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Tagalog to Thai

For some Stanford students, special languages hold stronger appeal than popular choices

 

Uzbek, Punjabi, Sanskrit, Hungarian, Tagalog and American Sign Language are just some of nearly 20 special languages offered at Stanford that fulfill the one-year language requirement. While the most popular languages are Spanish, Chinese, Japanese, French, Italian, German and Arabic, according to the Stanford Language Center’s 2010 annual report, other languages hold greater appeal for certain students. The Special Language Program gives students the opportunity to study these lesser-taught languages.

 

(SERENITY NGUYEN/The Stanford Daily)

According to the Stanford Language Center , the language requirement, initiated in 1995, exists to “prepare students to have a foreign language capability that enhances their academic program and enables them to live, work, study and research in a different country.”

 

Students who pursue special languages often do so because of an academic or personal interest in a geographic area and its people or because they are interested in acquiring valuable skills for fieldwork and study abroad in these areas.

 

“The dissertation topic I have chosen to pursue deals with the dynamic between the nationalities of Transylvania (now part of Romania) during the inter-war period,” states a testimonial on the Special Languages website from a student who studied Romanian to access archival material for her dissertation. “As such, a solid knowledge of spoken and written Romanian is necessary for research of the kind I have planned.”

 

Provided there is sufficient interest and funding available, the University also offers new language classes upon request.

 

A case in point is this year’s introduction of Yoruba, a West African language, after a group of Nigerian-American students petitioned for its implementation.

 

Tayo Amos ’14, who is studying Yoruba, was impressed that the University listened to the students’ request.

 

“It was just astounding to me,” she said. “It’s hard to find another school that does that.”

 

Besides Yoruba, Amos has taken both Spanish and Catalan, a language spoken in some regions of Spain, at Stanford.

 

“I knew I wanted to study abroad in Barcelona, and I knew they spoke Catalan there, so I wanted to get a head start,” she said.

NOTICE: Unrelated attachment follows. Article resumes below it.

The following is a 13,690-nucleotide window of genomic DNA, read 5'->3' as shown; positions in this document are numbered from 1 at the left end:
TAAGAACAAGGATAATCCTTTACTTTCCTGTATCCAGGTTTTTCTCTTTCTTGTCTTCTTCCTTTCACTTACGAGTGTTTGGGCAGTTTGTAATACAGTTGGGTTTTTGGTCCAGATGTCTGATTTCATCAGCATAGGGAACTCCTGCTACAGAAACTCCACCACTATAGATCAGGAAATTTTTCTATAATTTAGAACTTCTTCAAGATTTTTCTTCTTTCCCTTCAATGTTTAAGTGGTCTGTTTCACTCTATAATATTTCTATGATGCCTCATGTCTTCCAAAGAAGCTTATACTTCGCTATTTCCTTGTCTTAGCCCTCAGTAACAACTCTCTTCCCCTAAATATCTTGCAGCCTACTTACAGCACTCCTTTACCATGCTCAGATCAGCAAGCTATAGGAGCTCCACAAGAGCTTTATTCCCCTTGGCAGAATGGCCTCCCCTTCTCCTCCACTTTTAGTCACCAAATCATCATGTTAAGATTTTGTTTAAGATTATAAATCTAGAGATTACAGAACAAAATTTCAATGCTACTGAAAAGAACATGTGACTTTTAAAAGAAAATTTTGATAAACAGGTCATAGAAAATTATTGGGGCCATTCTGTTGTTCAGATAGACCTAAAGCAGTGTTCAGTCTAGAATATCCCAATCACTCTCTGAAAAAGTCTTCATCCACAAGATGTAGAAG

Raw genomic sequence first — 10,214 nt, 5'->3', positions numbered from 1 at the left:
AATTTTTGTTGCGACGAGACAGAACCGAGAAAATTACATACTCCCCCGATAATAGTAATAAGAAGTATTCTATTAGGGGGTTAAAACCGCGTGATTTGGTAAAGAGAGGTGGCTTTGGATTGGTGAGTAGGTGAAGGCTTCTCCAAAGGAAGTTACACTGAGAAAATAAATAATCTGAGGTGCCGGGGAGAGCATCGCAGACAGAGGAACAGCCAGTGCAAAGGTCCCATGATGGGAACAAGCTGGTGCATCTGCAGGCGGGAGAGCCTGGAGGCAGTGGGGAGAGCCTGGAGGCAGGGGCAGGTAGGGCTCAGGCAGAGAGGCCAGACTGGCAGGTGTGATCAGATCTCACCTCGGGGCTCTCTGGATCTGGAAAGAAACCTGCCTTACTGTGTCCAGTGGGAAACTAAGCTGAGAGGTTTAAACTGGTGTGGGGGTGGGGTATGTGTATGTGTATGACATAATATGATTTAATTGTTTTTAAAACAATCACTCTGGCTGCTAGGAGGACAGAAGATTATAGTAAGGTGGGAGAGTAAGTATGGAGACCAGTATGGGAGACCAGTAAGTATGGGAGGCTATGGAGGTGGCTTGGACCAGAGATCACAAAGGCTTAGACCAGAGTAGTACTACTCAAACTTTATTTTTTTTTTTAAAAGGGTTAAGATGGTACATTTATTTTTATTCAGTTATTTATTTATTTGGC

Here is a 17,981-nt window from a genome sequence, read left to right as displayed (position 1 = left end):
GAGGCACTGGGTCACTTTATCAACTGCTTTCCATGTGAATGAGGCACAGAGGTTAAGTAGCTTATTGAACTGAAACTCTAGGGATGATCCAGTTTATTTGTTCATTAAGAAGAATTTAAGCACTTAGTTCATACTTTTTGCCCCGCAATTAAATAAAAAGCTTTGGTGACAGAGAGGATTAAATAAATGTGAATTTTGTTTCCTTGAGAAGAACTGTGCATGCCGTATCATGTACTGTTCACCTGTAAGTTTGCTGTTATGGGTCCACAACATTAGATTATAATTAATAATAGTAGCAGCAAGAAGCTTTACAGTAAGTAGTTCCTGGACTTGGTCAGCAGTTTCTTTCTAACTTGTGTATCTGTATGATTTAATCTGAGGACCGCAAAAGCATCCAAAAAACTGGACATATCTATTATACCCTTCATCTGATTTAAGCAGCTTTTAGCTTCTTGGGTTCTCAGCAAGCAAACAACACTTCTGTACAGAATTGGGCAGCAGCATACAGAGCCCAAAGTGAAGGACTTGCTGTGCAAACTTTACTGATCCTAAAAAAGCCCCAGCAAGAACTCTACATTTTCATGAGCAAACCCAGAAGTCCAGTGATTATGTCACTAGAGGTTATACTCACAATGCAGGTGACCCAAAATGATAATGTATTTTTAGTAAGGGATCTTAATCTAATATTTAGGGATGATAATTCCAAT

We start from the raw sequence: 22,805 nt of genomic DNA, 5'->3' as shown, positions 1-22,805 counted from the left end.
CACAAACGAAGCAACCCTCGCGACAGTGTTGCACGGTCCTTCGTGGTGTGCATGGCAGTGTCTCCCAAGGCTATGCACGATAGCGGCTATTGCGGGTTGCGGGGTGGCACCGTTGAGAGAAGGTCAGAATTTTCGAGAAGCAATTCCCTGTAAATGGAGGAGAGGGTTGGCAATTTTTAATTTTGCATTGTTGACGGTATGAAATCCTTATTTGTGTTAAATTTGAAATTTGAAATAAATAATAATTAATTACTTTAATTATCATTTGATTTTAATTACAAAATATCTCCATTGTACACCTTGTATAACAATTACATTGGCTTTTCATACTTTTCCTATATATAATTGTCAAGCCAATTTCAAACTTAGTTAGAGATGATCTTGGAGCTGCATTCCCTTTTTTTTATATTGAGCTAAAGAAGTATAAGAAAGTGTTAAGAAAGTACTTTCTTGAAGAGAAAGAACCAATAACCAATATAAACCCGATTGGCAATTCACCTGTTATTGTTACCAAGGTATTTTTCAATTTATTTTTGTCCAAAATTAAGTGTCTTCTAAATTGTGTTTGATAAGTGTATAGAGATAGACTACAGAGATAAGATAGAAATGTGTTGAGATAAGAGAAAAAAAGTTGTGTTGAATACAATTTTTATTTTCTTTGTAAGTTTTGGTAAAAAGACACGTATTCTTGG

Amos said that her experience learning Catalan, which is not under the Special Languages Program, was a positive one.

 

Nina Papachristou ’14, who studied Swahili at Stanford, shared this sentiment about her experience studying language at Stanford.

 

“With a special language like Swahili, the syllabus is much more flexible,” she said. “Now that I am at an advanced level, the other students and I can suggest different things for the syllabus than what the teacher might have chosen at the beginning of the quarter.”

 

Papachristou, who has also taken French at Stanford, noted a difference in subject matter between language classes outside the Special Language Program compared to those within it.

 

“With special languages, there is a lot more of an emphasis on learning the culture of the place where the language is spoken,” she said. “For example, we learn about East African methods of nonverbal communication or how Swahili weddings are conducted.”

 

Jason Kaufman ’14, who studied Hindi, had a similar experience. He has also taken French at Stanford, but said he preferred the teaching style of his Hindi class.

 

“The [Hindi] class did not just focus on vocabulary and grammar, but also the culture in India,” he said.

 

Additionally, Kaufman pointed out that one of the benefits of taking a special language is the small size of the classes, which allows for more individualized attention for each student.

 

However, according to Papachristou, learning a less common language does have some unique challenges.

 

“The most challenging thing about learning Swahili is having nobody to practice with,” she said. “The only real way to improve my speaking abilities is to spend time in Kenya and Tanzania.”

 

Kaufman agreed that picking up a special language can be especially hard.

 

“A weakness of the [Hindi] program last year was that we only had class two days a week,” he said. “However, this year Beginning Hindi is five days a week, which suggests the program is improving.”